As far as drop in laying, two thoughts: 1) if you only added the light a few days ago, it is not going to have any effect yet. You probably waited too long in the year, thus it may not have *any* effect for quite a while; really if you are going to add supplemental lighting you should do it as soon as daylight hours (as experienced in the coop, whcih may be shorter than outdoor daytime) drop below 13-14 hrs per day. Thus, the fact that the hens are not laying well DOES NOT MEAN it's a separate problem from too little light. And 2) do you have a thermometer in your coop? Are those indoor or outdoor temps you are quoting? Unless you are running way too much ventilation open right now, or have a very tiny coop with few chickens, you will find it stays warmer in the coop than outdoors. So, to assess what temps the chickens are experiencing at night you really need a max-min thermometer in the coop, preferably at roost level. Unless your indoor temps are getting really low, like below zero, or the chickens' feed is inadequate, you are probably not seeing *temperature* effects on laying at this point.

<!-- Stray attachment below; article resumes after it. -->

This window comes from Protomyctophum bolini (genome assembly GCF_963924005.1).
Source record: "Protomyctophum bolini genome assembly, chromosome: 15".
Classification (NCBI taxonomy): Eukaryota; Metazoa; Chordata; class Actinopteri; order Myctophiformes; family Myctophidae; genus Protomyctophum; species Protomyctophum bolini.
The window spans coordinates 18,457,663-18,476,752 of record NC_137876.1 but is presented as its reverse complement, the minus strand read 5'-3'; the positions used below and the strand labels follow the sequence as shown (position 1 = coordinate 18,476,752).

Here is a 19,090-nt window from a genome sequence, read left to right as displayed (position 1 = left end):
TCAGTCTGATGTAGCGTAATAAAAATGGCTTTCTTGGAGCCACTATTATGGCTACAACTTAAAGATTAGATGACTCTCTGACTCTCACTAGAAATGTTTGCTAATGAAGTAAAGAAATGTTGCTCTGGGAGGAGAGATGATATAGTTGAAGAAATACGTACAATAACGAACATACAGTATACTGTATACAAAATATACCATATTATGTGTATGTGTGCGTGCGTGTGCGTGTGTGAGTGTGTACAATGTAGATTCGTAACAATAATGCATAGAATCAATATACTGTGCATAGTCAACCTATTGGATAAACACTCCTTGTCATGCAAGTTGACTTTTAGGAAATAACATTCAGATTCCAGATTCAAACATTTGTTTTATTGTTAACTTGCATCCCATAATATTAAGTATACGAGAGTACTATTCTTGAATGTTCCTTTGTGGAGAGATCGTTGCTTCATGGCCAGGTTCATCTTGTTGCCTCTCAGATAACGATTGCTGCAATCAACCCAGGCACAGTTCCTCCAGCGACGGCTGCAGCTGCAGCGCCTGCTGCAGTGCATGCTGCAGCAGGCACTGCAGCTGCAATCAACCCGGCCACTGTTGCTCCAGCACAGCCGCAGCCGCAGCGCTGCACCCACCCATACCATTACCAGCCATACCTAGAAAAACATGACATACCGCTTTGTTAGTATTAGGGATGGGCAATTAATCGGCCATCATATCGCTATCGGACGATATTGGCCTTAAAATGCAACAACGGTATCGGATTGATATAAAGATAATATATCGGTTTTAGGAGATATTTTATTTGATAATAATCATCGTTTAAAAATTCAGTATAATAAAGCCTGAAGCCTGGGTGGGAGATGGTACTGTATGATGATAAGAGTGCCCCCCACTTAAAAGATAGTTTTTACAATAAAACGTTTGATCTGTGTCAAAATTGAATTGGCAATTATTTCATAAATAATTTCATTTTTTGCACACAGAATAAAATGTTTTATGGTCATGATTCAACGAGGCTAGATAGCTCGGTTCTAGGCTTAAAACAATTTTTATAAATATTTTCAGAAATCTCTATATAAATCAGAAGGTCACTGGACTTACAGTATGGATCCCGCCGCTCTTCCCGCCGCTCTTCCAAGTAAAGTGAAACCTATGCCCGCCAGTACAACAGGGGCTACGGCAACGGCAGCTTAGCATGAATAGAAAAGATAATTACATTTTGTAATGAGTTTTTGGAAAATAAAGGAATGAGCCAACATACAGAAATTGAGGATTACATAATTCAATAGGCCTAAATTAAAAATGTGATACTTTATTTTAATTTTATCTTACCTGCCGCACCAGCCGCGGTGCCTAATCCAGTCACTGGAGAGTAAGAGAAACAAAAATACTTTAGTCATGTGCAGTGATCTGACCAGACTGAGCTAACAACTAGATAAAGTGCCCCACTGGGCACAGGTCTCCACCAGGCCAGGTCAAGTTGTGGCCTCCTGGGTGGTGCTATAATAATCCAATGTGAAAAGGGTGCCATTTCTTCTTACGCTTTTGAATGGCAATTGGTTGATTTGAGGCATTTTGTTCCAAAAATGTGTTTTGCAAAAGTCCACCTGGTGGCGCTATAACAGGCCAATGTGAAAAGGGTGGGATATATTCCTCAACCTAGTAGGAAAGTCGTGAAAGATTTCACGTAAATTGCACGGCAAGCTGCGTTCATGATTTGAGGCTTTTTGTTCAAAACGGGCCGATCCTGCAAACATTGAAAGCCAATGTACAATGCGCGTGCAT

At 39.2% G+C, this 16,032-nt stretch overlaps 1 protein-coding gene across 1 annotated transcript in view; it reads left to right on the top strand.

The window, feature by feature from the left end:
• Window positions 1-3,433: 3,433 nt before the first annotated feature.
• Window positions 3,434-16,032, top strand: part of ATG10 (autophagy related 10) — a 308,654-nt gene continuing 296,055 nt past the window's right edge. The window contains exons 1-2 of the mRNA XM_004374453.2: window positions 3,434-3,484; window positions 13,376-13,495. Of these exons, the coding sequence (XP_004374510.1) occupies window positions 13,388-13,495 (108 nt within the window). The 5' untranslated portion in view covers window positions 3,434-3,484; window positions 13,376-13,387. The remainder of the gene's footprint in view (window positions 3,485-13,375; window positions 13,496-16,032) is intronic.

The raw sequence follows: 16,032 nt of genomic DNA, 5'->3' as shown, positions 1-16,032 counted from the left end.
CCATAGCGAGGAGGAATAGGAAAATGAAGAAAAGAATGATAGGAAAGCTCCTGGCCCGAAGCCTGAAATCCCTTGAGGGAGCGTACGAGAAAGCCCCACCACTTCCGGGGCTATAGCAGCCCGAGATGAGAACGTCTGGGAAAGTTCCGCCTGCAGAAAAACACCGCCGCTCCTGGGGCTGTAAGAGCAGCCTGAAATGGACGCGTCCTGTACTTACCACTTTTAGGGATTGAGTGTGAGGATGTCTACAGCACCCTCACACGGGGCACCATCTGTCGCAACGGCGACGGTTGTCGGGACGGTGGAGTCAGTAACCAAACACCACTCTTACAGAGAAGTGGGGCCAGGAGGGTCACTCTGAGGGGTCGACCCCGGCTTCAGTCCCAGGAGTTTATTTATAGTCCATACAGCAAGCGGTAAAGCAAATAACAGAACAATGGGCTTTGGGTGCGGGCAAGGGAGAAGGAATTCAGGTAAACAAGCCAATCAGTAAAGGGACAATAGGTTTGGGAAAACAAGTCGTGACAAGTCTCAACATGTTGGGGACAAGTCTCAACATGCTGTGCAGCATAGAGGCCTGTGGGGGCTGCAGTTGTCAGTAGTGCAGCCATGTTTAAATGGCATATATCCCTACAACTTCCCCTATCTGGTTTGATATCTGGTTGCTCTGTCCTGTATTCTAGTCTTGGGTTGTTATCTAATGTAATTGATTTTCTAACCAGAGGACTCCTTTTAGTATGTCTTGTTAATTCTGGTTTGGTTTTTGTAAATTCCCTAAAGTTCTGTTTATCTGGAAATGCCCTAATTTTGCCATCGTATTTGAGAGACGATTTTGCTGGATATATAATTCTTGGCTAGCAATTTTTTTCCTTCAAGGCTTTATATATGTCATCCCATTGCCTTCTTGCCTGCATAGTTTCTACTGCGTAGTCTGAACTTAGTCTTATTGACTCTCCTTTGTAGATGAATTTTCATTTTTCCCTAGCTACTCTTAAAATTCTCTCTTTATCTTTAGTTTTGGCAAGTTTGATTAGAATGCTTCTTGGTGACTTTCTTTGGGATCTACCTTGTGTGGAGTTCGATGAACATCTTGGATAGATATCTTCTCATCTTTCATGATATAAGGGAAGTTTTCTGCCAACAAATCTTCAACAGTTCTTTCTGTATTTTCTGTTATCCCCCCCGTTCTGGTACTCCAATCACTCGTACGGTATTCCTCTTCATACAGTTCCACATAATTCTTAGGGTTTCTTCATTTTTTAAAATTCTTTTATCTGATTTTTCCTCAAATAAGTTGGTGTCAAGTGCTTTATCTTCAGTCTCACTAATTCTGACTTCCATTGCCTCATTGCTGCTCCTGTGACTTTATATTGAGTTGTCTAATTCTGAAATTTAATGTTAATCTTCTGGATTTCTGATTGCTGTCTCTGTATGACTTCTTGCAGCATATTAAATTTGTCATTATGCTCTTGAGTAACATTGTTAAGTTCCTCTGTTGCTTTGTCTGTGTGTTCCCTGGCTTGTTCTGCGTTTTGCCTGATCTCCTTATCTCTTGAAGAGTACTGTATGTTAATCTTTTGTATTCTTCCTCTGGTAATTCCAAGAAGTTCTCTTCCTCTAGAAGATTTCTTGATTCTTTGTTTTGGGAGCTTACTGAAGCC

Good luck, have fun,

  8. Chickiemom1012

    Chickiemom1012 Chirping

    Apr 21, 2009
    From most of the posts I have read, the hens really need the additional daylight to continue to lay regularily. I added LED christmas lights to my coop this week. Not sure if it will work but it is safer to me than a light bulb. I also bought a cheap timer and have them going on at 4:15 and shutting off at 8:15, yesterday as their first night and I as watching them through the window. They did go up into the coop early but were awake in there preening and moving around until the lights shut off.